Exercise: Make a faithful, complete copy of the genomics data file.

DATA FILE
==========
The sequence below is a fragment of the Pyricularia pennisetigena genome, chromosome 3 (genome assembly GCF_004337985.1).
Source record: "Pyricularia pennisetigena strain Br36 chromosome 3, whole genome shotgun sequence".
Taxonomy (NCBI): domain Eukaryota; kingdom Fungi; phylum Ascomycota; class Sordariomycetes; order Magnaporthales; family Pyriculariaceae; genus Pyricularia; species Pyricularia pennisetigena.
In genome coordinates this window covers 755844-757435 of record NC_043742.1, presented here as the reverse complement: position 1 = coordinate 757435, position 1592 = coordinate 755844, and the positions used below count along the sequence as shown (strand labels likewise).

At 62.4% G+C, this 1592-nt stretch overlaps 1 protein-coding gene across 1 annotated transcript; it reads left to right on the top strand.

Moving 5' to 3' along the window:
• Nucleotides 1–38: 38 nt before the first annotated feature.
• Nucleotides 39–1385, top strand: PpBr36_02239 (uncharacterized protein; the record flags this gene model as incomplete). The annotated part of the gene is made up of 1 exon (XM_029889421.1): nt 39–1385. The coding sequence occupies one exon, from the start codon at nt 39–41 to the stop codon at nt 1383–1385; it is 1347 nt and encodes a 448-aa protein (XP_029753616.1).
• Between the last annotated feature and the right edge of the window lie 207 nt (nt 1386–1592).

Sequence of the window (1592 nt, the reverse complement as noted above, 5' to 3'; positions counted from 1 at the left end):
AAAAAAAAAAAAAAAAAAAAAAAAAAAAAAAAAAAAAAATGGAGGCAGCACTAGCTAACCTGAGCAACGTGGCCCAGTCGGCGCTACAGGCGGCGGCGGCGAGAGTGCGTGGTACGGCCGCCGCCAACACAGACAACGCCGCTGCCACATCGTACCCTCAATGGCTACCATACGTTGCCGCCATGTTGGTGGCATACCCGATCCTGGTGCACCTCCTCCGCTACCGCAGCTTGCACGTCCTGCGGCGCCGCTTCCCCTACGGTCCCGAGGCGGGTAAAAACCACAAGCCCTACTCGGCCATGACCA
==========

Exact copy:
The sequence below is a fragment of the Pyricularia pennisetigena genome, chromosome 3 (genome assembly GCF_004337985.1).
Source record: "Pyricularia pennisetigena strain Br36 chromosome 3, whole genome shotgun sequence".
Taxonomy (NCBI): domain Eukaryota; kingdom Fungi; phylum Ascomycota; class Sordariomycetes; order Magnaporthales; family Pyriculariaceae; genus Pyricularia; species Pyricularia pennisetigena.
In genome coordinates this window covers 755844-757435 of record NC_043742.1, presented here as the reverse complement: position 1 = coordinate 757435, position 1592 = coordinate 755844, and the positions used below count along the sequence as shown (strand labels likewise).

At 62.4% G+C, this 1592-nt stretch overlaps 1 protein-coding gene across 1 annotated transcript; it reads left to right on the top strand.

Moving 5' to 3' along the window:
• Nucleotides 1–38: 38 nt before the first annotated feature.
• Nucleotides 39–1385, top strand: PpBr36_02239 (uncharacterized protein; the record flags this gene model as incomplete). The annotated part of the gene is made up of 1 exon (XM_029889421.1): nt 39–1385. The coding sequence occupies one exon, from the start codon at nt 39–41 to the stop codon at nt 1383–1385; it is 1347 nt and encodes a 448-aa protein (XP_029753616.1).
• Between the last annotated feature and the right edge of the window lie 207 nt (nt 1386–1592).

Sequence of the window (1592 nt, the reverse complement as noted above, 5' to 3'; positions counted from 1 at the left end):
AAAAAAAAAAAAAAAAAAAAAAAAAAAAAAAAAAAAAAATGGAGGCAGCACTAGCTAACCTGAGCAACGTGGCCCAGTCGGCGCTACAGGCGGCGGCGGCGAGAGTGCGTGGTACGGCCGCCGCCAACACAGACAACGCCGCTGCCACATCGTACCCTCAATGGCTACCATACGTTGCCGCCATGTTGGTGGCATACCCGATCCTGGTGCACCTCCTCCGCTACCGCAGCTTGCACGTCCTGCGGCGCCGCTTCCCCTACGGTCCCGAGGCGGGTAAAAACCACAAGCCCTACTCGGCCATGACCA